Gov. Eric J. Holcomb and Indiana Department of Transportation Commissioner Joe McGuinness announced 214 Indiana cities, towns and counties received a combined $126.5 million in state matching funds for local road projects through the Next Level Roads: Community Crossings Initiative.
The Indiana Department of Transportation issued $120.8 million worth of federal transportation funding on Feb. 12 to 52 cities, towns and counties in rural portions of Indiana to support local road, bridge, and sidewalk projects.
The money comes from the state's Next Levels Roads program — implemented by the administration of Gov.
The Indiana Department of Transportation (INDOT) is overseeing a $143 million project that will increase mobility throughout a section of the I-65 corridor. Between U.S. Highway 50 and S.R. 58 at Walesboro, work is ongoing to completely reconstruct and reconfigure I-65 as a six-lane concrete roadway.
The Indiana Department of Transportation has awarded Walsh Construction Company II LLC a $164.8 million contract to transform 6 mi. of State Road 37 into Interstate 69. Walsh's proposal was the lowest price among four responsive bids and $7.8 million below estimate.
A team of Purdue University engineers is using roadway sensors to compile data on "concrete maturity" during select highway patching and paving projects — a project that seeks to establish "evidence-based recommendations" on the optimal time to re-open highways to traffic once construction activity is completed.
Work on the last section of an Indiana interstate project is underway. With an estimated cost of $1.5 billion, the 27-mi. I-69 Interstate extension to connect Indianapolis to Evansville is the most expensive of all six sections, coming with a price tag more expensive than all the previous five sections combined.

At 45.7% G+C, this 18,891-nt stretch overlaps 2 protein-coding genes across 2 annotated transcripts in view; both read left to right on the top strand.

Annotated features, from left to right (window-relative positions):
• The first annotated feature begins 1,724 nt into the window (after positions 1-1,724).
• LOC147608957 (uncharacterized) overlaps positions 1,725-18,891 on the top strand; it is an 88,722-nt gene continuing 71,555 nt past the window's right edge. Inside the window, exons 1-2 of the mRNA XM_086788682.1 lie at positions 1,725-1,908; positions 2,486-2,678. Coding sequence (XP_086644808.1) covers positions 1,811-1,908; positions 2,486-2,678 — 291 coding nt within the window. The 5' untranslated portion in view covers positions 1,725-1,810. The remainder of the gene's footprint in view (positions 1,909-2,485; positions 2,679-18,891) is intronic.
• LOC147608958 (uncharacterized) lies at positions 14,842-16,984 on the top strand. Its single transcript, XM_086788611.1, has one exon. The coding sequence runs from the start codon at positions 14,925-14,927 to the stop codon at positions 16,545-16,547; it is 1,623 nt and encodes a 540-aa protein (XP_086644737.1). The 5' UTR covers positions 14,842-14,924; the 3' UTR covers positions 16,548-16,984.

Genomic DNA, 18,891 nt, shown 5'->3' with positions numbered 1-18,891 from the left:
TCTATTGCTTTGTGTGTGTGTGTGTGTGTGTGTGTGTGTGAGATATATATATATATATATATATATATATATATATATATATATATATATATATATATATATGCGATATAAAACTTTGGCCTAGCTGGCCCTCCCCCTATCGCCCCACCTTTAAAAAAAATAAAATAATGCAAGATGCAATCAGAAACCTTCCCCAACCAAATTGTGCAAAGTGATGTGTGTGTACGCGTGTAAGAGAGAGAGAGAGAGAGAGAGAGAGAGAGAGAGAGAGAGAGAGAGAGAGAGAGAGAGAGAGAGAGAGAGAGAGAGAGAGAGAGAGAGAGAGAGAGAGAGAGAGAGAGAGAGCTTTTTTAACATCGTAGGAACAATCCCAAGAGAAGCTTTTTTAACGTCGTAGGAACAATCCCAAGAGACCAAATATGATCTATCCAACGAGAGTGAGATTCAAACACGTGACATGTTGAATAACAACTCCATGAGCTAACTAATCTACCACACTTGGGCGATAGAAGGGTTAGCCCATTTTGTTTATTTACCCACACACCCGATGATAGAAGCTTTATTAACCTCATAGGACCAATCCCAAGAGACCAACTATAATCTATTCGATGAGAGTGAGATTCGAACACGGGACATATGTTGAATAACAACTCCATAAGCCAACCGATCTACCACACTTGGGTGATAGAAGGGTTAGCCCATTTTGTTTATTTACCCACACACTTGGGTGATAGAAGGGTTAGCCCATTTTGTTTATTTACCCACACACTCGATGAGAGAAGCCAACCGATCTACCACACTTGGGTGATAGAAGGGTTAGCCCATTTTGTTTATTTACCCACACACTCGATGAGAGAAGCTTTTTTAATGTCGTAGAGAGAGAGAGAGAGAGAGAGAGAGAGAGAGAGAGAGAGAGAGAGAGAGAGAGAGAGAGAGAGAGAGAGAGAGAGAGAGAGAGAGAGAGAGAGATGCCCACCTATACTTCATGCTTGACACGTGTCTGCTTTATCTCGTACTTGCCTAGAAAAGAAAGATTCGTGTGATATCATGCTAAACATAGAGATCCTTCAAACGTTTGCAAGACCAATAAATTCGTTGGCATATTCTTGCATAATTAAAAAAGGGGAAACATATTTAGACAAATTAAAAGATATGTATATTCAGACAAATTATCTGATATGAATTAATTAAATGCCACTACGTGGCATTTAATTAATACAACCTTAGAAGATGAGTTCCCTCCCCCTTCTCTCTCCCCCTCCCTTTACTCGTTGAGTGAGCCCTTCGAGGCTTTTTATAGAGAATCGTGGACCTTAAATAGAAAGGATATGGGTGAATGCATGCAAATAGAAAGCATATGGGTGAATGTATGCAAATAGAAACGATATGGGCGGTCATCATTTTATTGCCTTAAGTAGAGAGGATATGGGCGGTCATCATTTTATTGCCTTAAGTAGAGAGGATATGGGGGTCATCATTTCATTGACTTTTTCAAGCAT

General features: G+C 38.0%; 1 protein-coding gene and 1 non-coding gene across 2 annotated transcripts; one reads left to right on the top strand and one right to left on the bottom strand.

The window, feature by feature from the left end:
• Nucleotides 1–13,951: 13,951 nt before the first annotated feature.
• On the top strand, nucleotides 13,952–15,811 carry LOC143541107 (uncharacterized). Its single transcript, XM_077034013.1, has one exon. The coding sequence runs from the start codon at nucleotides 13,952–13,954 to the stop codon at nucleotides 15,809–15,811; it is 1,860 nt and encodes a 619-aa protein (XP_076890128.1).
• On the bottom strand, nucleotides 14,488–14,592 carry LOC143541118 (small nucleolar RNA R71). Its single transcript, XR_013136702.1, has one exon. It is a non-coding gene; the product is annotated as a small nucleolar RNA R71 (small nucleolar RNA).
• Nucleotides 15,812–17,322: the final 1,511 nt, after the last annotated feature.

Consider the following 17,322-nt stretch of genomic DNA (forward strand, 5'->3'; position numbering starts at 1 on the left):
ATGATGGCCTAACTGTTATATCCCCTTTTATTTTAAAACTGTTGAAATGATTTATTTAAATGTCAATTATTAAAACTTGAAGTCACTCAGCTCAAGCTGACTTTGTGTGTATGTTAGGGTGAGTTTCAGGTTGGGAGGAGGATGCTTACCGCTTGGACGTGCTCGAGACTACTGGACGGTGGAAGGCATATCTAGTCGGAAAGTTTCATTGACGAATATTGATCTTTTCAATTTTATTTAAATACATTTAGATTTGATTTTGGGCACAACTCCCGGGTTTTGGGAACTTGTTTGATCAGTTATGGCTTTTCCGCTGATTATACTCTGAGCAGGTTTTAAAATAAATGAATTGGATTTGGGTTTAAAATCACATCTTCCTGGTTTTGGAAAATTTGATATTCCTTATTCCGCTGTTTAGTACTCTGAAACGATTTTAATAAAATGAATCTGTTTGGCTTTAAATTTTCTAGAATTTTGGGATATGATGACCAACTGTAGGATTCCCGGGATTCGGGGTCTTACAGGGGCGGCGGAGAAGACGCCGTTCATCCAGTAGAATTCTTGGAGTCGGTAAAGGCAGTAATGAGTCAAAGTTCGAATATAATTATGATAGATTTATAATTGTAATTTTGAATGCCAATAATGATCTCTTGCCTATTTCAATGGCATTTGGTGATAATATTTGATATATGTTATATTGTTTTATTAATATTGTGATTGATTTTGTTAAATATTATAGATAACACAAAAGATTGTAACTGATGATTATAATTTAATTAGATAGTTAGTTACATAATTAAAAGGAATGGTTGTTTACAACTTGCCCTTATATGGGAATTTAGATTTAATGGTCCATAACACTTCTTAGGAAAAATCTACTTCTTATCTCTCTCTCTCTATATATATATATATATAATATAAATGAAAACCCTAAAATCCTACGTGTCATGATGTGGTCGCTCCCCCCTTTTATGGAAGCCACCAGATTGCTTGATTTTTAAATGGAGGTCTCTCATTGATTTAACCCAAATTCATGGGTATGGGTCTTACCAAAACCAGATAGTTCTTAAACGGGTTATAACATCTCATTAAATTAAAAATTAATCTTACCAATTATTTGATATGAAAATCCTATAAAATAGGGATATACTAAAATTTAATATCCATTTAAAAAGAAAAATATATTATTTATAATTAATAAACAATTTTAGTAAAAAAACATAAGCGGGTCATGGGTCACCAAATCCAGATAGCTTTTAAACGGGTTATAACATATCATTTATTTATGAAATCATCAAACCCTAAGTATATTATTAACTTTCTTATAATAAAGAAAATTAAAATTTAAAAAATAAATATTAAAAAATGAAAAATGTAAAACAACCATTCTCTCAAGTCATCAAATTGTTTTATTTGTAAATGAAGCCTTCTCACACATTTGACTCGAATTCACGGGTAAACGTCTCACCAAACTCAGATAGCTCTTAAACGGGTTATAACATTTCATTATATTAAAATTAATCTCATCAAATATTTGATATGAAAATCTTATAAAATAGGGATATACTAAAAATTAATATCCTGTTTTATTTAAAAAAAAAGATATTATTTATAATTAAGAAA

Indiana Gov. Eric Holcomb helped kick off the 2019 road construction season in Indiana during a March 19 media event — construction that's touted in part as the continuation of the state's Next Level Roads strategy, originally implemented in mid-2017.
Eight outstanding transportation projects from five mid-America states were honored Aug. 29 in the fourth and final regional America's Transportation Awards competition. The projects were recognized for major achievements, including: engaging small businesses through a “first of its kind” training program; replacing bridges to reconnect communities after major flooding; increasing mobility through a $2 billion overhaul of the most popular Amtrak route in the Midwest; and modernizing an aging freeway to improve safety and economic development.
For years, Franklin, Ind.'s Jefferson Street was in dire need of revitalization.
With population growth, new commercial businesses moving in and the vexing issue of traffic, it goes with saying that the old Jefferson Street needed a new lease on life.
For the second time in its history, the Indiana Department of Transportation (INDOT) is using a slide-in-bridge method to replace the twin bridges on Interstate 70 (I-70) at State Route 121/New Paris Pike (SR 121) in Wayne County. The $5.6 million project was awarded to Walsh Construction Company in 2017.
Gradex Inc. is about one year away from completing the Indiana Department of Transportation's (INDOT) $23.9 million U.S. 40 and U.S. 27 project in downtown Richmond. The project, which is divided into three phases, started last March and should be completed in late 2018.